WHO approves typhoid vaccine made by Indian company
The World Health Organisation (WHO) has approved highly effective typhoid vaccine - the only one safe for infants. The medicine was approved in December but announced by WHO on Wednesday. The vaccine 'Typbar TCV' is manufactured by Bharat Biotech of Hyderabad, India. The approval means the new vaccine can be purchased by donors, including United Nations agencies, for use in poor countries.
In October 2017, the Strategic Advisory Group of Experts (SAGE) on immunization, which advices WHO, recommended TCV for routine use in children over 6 months of age in typhoid endemic countries. SAGE also called for the introduction of TCV to be prioritized for countries with the highest burden of typhoid disease or of antibiotic resistance to Salmonella Typhi, the bacterium that causes the disease. Use of the vaccine should also help to curb the frequent use of antibiotics for treatment of presumed typhoid fever, and thereby help to slow the alarming increase in antibiotic resistance in Salmonella Typhi.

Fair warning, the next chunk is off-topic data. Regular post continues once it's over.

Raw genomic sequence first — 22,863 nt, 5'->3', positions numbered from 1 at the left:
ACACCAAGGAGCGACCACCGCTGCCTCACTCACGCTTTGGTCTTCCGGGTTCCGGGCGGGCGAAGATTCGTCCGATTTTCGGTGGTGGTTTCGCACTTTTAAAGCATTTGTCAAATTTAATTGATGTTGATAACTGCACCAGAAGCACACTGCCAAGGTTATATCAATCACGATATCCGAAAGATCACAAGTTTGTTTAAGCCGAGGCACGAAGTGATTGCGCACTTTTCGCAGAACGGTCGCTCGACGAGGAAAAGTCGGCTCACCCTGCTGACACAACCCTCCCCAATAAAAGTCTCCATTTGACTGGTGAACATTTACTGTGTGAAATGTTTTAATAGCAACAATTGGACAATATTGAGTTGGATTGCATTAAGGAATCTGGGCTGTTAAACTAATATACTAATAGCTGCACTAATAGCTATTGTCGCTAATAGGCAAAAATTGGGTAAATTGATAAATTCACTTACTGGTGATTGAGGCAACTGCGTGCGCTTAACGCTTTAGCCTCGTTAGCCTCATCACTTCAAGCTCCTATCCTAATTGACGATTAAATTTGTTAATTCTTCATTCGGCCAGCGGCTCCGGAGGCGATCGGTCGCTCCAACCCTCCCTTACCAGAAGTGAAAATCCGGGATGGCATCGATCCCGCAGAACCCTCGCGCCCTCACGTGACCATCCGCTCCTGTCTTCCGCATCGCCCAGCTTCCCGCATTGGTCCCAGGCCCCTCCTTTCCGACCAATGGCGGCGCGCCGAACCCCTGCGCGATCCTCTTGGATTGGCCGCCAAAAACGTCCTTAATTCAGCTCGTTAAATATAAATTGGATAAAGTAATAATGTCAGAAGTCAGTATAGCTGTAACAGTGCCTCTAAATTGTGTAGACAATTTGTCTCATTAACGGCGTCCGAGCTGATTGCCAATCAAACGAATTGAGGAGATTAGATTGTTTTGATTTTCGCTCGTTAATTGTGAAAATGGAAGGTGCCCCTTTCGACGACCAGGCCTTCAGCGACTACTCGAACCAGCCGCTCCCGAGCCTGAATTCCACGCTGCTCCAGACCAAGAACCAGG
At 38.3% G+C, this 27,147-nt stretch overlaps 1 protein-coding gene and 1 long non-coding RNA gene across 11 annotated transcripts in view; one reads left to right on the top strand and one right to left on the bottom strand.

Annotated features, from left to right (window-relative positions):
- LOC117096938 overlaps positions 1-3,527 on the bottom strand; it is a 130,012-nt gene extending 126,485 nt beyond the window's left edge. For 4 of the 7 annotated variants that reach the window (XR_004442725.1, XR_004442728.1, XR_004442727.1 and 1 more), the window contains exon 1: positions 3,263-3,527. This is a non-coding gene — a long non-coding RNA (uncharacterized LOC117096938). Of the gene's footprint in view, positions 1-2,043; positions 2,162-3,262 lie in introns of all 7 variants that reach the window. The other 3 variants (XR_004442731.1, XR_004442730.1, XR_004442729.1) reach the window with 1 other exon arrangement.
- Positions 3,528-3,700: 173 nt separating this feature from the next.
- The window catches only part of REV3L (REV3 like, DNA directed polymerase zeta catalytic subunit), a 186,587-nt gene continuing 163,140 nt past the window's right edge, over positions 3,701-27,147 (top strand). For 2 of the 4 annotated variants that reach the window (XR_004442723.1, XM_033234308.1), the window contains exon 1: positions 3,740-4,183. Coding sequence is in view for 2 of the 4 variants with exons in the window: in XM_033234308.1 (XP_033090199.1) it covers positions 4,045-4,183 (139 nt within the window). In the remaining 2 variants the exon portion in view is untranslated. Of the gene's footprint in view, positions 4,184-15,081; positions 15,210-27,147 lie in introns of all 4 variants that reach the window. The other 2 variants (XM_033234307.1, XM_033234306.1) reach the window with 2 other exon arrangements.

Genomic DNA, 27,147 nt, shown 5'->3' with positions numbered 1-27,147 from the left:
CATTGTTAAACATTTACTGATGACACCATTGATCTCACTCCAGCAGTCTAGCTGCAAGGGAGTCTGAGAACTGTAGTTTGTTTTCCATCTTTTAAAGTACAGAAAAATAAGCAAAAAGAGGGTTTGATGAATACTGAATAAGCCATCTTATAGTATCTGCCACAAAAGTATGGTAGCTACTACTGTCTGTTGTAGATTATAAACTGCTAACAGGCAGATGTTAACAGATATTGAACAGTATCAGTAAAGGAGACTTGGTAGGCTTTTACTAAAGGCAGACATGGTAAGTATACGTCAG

Typhoid is a serious and sometimes fatal disease spread through contaminated food and water. Symptoms include fever, fatigue, headache, abdominal pain, and diarrhoea or constipation.
Typhoid fever, caused by Salmonella typhi bacteria in sewage and contaminated food, infects up to 20 million people a year and kills up to 160,000 of them, mostly young children. The disease once killed many Americans - Typhoid Mary was a famous carrier - but is now found mostly in Africa and Asia. The need for an effective, affordable vaccine has risen urgently as urban slums grow, hotter weather spreads the disease to new regions and the bacteria develop resistance to more antibiotics.